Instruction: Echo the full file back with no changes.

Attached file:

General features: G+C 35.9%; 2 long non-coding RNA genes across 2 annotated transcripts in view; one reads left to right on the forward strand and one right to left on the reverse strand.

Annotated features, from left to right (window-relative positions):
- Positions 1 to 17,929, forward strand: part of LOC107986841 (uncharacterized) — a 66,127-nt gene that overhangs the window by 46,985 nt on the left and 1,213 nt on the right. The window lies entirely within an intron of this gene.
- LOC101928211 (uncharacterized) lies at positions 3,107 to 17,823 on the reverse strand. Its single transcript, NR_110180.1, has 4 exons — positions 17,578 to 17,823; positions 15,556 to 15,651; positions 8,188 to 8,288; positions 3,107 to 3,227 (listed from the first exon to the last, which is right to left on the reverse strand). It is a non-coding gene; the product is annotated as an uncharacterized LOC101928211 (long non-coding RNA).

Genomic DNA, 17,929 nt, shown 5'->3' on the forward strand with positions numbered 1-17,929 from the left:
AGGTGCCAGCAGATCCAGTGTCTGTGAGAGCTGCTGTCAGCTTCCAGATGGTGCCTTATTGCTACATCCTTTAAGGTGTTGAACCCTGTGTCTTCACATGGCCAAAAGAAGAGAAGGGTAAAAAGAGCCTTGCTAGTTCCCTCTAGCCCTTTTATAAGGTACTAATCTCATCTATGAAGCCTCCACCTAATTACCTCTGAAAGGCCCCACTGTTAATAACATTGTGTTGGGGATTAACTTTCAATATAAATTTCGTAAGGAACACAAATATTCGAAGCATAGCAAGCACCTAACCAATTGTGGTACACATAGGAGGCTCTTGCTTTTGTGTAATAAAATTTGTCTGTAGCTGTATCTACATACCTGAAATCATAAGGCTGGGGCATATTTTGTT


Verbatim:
General features: G+C 35.9%; 2 long non-coding RNA genes across 2 annotated transcripts in view; one reads left to right on the forward strand and one right to left on the reverse strand.

Annotated features, from left to right (window-relative positions):
- Positions 1 to 17,929, forward strand: part of LOC107986841 (uncharacterized) — a 66,127-nt gene that overhangs the window by 46,985 nt on the left and 1,213 nt on the right. The window lies entirely within an intron of this gene.
- LOC101928211 (uncharacterized) lies at positions 3,107 to 17,823 on the reverse strand. Its single transcript, NR_110180.1, has 4 exons — positions 17,578 to 17,823; positions 15,556 to 15,651; positions 8,188 to 8,288; positions 3,107 to 3,227 (listed from the first exon to the last, which is right to left on the reverse strand). It is a non-coding gene; the product is annotated as an uncharacterized LOC101928211 (long non-coding RNA).

Genomic DNA, 17,929 nt, shown 5'->3' on the forward strand with positions numbered 1-17,929 from the left:
AGGTGCCAGCAGATCCAGTGTCTGTGAGAGCTGCTGTCAGCTTCCAGATGGTGCCTTATTGCTACATCCTTTAAGGTGTTGAACCCTGTGTCTTCACATGGCCAAAAGAAGAGAAGGGTAAAAAGAGCCTTGCTAGTTCCCTCTAGCCCTTTTATAAGGTACTAATCTCATCTATGAAGCCTCCACCTAATTACCTCTGAAAGGCCCCACTGTTAATAACATTGTGTTGGGGATTAACTTTCAATATAAATTTCGTAAGGAACACAAATATTCGAAGCATAGCAAGCACCTAACCAATTGTGGTACACATAGGAGGCTCTTGCTTTTGTGTAATAAAATTTGTCTGTAGCTGTATCTACATACCTGAAATCATAAGGCTGGGGCATATTTTGTT